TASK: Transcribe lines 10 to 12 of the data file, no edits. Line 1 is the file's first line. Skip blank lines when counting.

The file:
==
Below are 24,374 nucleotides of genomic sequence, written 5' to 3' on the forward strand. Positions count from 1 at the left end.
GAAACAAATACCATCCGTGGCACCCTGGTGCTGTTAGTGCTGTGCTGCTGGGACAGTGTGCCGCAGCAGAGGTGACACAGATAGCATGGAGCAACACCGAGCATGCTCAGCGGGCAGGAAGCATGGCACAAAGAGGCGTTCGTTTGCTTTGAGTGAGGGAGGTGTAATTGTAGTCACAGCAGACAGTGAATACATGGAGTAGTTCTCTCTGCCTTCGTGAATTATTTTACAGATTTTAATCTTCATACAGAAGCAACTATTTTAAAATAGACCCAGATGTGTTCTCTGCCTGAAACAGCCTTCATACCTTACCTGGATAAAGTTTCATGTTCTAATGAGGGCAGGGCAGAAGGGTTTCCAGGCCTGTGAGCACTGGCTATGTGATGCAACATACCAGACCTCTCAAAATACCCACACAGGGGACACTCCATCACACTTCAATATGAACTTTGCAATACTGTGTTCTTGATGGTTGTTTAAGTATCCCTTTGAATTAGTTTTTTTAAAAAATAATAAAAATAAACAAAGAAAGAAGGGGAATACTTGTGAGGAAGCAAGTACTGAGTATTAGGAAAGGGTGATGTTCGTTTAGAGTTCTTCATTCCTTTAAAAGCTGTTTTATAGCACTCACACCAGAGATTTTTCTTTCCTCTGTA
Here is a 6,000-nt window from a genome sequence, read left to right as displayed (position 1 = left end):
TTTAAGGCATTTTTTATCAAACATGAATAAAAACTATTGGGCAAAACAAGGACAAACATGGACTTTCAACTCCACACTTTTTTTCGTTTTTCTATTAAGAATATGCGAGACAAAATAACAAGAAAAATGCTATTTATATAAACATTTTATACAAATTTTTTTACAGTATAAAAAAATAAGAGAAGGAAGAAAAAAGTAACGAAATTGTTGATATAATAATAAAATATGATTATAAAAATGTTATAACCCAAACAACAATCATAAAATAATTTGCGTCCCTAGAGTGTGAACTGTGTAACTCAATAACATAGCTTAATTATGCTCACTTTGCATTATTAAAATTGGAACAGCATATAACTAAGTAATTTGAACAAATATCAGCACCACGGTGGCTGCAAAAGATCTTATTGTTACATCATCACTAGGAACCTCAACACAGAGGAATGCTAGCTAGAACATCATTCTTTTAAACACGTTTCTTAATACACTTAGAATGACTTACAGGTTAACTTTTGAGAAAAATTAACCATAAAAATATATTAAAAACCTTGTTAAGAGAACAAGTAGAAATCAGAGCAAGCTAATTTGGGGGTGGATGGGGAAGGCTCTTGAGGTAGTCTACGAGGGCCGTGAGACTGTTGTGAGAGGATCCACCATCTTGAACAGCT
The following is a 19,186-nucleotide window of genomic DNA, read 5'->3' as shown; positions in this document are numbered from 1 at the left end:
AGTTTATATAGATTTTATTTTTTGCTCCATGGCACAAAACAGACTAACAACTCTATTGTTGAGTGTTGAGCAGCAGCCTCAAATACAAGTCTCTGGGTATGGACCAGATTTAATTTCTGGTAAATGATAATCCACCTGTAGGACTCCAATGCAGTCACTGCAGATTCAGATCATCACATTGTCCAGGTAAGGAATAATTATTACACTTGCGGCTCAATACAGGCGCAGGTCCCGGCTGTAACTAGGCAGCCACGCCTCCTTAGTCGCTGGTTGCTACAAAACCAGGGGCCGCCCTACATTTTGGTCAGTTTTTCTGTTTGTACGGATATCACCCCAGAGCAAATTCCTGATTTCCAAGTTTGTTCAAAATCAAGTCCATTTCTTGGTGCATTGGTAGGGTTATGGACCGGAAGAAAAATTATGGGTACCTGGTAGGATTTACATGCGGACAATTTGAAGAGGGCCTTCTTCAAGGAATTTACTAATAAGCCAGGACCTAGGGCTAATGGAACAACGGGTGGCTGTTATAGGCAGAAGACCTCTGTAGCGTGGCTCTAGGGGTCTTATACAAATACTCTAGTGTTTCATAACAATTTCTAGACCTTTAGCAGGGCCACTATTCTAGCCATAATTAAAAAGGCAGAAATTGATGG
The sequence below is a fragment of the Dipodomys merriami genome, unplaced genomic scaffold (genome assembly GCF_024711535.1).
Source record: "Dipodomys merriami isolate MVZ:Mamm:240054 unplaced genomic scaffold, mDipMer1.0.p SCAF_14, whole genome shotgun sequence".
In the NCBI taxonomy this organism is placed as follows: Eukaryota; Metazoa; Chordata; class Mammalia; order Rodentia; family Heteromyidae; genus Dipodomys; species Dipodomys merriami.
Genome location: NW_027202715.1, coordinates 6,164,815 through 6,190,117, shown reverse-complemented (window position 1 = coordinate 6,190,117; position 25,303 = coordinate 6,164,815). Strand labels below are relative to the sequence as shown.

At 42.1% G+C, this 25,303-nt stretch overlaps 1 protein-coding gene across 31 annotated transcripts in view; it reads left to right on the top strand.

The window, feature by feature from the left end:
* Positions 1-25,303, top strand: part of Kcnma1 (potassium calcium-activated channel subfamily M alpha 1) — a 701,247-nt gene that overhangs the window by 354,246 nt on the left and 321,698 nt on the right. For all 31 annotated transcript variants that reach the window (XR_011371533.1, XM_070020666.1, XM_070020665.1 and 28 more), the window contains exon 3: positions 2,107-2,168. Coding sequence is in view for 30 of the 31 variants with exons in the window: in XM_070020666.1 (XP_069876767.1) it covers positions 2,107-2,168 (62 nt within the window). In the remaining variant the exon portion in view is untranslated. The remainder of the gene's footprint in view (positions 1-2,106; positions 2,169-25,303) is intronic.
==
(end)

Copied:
Genome location: NW_027202715.1, coordinates 6,164,815 through 6,190,117, shown reverse-complemented (window position 1 = coordinate 6,190,117; position 25,303 = coordinate 6,164,815). Strand labels below are relative to the sequence as shown.

At 42.1% G+C, this 25,303-nt stretch overlaps 1 protein-coding gene across 31 annotated transcripts in view; it reads left to right on the top strand.

The window, feature by feature from the left end: